What Today’s Workers Can Expect From Social Security Tomorrow

Did you know that the age at which many workers will qualify for full Social Security benefits has risen to 67 from 65? If that’s news to you, you’re not alone: The majority of workers are still in the dark about Social Security eligibility requirements and many expect to qualify for benefits payments sooner than they actually will.

Combined with lingering questions about the long-term financial health of the overall Social Security program, these facts reinforce the importance of understanding exactly what you might expect from Social Security during your retirement.

Benefit Basics
The exact amount of your Social Security benefit will depend upon your earnings history. According to the Social Security Administration (SSA), your benefits will be there for you when you retire. However, the SSA also acknowledges that some changes to the present system may be required.

For example, when Social Security was created, the average lifespan was less than 65 years. But today, many people are living longer, healthier lives. And because the nation’s 76 million baby boomers are in or approaching retirement, there will be almost twice as many older Americans in 30 years as there are today.1

What’s in Store?
Ideally, Social Security takes in more in taxes each year than it pays out in benefits. However, based on SSA projections, by 2034, the Social Security trust fund will be insufficient to allow for full payment of scheduled benefits. Recognition of these issues is growing, and legislators are now looking at funding and investment options to resolve them.2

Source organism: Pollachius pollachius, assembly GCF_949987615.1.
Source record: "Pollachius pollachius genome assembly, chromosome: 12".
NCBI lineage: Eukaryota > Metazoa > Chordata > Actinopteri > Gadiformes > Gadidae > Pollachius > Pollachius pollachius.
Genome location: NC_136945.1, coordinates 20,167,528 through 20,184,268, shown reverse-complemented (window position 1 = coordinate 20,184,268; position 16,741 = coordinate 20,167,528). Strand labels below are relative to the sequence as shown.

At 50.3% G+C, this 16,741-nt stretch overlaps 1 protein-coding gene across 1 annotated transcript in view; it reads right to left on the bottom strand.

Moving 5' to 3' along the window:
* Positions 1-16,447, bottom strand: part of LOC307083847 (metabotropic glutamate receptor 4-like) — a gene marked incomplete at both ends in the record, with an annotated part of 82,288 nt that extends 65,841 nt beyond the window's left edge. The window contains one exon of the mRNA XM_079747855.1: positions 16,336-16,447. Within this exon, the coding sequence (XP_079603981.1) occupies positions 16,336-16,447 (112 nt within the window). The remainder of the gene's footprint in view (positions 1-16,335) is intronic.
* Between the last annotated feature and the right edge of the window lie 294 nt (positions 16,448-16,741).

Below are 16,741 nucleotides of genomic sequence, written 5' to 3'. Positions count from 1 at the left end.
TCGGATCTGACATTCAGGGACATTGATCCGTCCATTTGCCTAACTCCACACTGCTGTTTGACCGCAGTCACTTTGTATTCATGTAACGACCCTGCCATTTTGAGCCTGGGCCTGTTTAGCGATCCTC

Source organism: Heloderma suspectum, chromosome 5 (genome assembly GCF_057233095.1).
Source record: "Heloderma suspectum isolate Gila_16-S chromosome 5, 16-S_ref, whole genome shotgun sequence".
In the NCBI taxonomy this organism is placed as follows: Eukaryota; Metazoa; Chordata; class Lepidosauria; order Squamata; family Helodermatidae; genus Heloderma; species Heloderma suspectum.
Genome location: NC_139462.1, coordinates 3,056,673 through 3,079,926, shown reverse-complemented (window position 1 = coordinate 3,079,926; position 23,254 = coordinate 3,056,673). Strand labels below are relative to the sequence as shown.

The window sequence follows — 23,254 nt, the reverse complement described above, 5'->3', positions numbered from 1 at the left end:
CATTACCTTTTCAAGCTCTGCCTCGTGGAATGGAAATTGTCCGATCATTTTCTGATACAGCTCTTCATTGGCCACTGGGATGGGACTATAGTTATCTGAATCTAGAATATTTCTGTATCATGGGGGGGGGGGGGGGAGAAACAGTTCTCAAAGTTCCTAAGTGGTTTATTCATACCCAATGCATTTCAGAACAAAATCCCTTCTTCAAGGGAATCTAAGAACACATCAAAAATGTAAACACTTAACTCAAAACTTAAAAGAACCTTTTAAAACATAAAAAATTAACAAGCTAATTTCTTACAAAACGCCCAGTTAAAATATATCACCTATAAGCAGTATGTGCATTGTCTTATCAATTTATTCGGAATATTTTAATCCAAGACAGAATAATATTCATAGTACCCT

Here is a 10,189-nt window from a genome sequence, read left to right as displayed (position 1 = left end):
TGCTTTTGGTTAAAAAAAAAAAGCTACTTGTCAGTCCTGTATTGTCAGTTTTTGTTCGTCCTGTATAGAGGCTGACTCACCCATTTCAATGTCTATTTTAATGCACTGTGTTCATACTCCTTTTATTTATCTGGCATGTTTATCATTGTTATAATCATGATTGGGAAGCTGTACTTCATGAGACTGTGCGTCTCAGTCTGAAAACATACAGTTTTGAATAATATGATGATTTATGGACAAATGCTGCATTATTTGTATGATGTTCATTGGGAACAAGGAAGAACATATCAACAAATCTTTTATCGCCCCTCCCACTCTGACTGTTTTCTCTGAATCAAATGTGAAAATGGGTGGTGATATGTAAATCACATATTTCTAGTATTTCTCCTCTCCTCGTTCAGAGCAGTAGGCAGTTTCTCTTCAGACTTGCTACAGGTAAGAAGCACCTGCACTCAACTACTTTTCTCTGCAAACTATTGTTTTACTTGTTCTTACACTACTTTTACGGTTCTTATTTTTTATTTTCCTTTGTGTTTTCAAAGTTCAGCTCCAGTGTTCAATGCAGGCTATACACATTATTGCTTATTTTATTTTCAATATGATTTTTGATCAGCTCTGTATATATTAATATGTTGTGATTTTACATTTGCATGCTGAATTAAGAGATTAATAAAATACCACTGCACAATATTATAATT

While your Social Security benefits are an important piece of the retirement income equation, you probably shouldn’t plan to rely on Social Security alone for your future income. Your employer-sponsored retirement savings plan, company pension, and personal savings may need to provide the major portion of your income in retirement.

1Source: U.S. Census Bureau, “Projections of the Population by Sex and Age for the United States: 2015 to 2060,” 2014.
2Source: Social Security Administration, “Fast Facts & Figures About Social Security,” 2015.

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